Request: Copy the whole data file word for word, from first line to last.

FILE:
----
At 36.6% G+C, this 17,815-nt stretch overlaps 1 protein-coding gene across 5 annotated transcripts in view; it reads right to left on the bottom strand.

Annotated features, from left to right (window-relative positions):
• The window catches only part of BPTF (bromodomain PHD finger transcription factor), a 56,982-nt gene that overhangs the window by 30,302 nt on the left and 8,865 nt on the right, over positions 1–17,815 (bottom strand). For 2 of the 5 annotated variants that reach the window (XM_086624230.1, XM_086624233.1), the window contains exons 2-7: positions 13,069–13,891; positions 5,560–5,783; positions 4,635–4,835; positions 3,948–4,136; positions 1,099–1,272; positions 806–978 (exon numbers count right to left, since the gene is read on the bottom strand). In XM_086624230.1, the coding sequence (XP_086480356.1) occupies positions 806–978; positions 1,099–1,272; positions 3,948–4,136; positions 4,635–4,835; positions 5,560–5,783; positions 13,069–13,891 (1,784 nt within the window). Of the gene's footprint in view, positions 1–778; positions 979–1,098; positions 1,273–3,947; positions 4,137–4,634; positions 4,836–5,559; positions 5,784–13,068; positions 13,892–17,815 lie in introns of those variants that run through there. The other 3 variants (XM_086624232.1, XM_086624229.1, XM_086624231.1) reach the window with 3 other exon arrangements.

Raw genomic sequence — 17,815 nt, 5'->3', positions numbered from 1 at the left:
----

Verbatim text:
At 36.6% G+C, this 17,815-nt stretch overlaps 1 protein-coding gene across 5 annotated transcripts in view; it reads right to left on the bottom strand.

Annotated features, from left to right (window-relative positions):
• The window catches only part of BPTF (bromodomain PHD finger transcription factor), a 56,982-nt gene that overhangs the window by 30,302 nt on the left and 8,865 nt on the right, over positions 1–17,815 (bottom strand). For 2 of the 5 annotated variants that reach the window (XM_086624230.1, XM_086624233.1), the window contains exons 2-7: positions 13,069–13,891; positions 5,560–5,783; positions 4,635–4,835; positions 3,948–4,136; positions 1,099–1,272; positions 806–978 (exon numbers count right to left, since the gene is read on the bottom strand). In XM_086624230.1, the coding sequence (XP_086480356.1) occupies positions 806–978; positions 1,099–1,272; positions 3,948–4,136; positions 4,635–4,835; positions 5,560–5,783; positions 13,069–13,891 (1,784 nt within the window). Of the gene's footprint in view, positions 1–778; positions 979–1,098; positions 1,273–3,947; positions 4,137–4,634; positions 4,836–5,559; positions 5,784–13,068; positions 13,892–17,815 lie in introns of those variants that run through there. The other 3 variants (XM_086624232.1, XM_086624229.1, XM_086624231.1) reach the window with 3 other exon arrangements.

Raw genomic sequence — 17,815 nt, 5'->3', positions numbered from 1 at the left: